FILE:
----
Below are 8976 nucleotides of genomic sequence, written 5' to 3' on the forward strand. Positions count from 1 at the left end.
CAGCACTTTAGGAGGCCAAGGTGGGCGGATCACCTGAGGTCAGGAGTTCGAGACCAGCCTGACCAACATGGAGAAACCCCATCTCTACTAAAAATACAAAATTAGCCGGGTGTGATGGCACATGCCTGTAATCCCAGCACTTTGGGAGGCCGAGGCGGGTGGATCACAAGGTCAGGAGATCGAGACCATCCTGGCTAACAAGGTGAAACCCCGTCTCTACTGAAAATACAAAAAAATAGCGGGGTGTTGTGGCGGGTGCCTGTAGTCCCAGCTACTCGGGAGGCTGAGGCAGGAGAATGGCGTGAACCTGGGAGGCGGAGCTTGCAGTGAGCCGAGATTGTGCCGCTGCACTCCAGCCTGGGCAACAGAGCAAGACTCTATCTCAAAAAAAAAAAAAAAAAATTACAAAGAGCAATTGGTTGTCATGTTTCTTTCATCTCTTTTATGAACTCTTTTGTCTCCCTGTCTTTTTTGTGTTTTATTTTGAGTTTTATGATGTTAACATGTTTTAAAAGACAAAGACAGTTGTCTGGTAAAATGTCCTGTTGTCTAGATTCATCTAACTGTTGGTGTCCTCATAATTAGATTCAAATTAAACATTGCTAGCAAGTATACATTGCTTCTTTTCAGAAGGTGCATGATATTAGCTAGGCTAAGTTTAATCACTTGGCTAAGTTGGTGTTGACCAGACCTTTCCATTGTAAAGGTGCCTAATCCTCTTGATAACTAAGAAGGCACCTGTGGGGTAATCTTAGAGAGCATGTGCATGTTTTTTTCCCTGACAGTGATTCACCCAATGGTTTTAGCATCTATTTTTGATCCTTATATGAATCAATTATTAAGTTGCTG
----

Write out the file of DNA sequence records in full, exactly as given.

Below are 8976 nucleotides of genomic sequence, written 5' to 3' on the forward strand. Positions count from 1 at the left end.
CAGCACTTTAGGAGGCCAAGGTGGGCGGATCACCTGAGGTCAGGAGTTCGAGACCAGCCTGACCAACATGGAGAAACCCCATCTCTACTAAAAATACAAAATTAGCCGGGTGTGATGGCACATGCCTGTAATCCCAGCACTTTGGGAGGCCGAGGCGGGTGGATCACAAGGTCAGGAGATCGAGACCATCCTGGCTAACAAGGTGAAACCCCGTCTCTACTGAAAATACAAAAAAATAGCGGGGTGTTGTGGCGGGTGCCTGTAGTCCCAGCTACTCGGGAGGCTGAGGCAGGAGAATGGCGTGAACCTGGGAGGCGGAGCTTGCAGTGAGCCGAGATTGTGCCGCTGCACTCCAGCCTGGGCAACAGAGCAAGACTCTATCTCAAAAAAAAAAAAAAAAAATTACAAAGAGCAATTGGTTGTCATGTTTCTTTCATCTCTTTTATGAACTCTTTTGTCTCCCTGTCTTTTTTGTGTTTTATTTTGAGTTTTATGATGTTAACATGTTTTAAAAGACAAAGACAGTTGTCTGGTAAAATGTCCTGTTGTCTAGATTCATCTAACTGTTGGTGTCCTCATAATTAGATTCAAATTAAACATTGCTAGCAAGTATACATTGCTTCTTTTCAGAAGGTGCATGATATTAGCTAGGCTAAGTTTAATCACTTGGCTAAGTTGGTGTTGACCAGACCTTTCCATTGTAAAGGTGCCTAATCCTCTTGATAACTAAGAAGGCACCTGTGGGGTAATCTTAGAGAGCATGTGCATGTTTTTTTCCCTGACAGTGATTCACCCAATGGTTTTAGCATCTATTTTTGATCCTTATATGAATCAATTATTAAGTTGCTG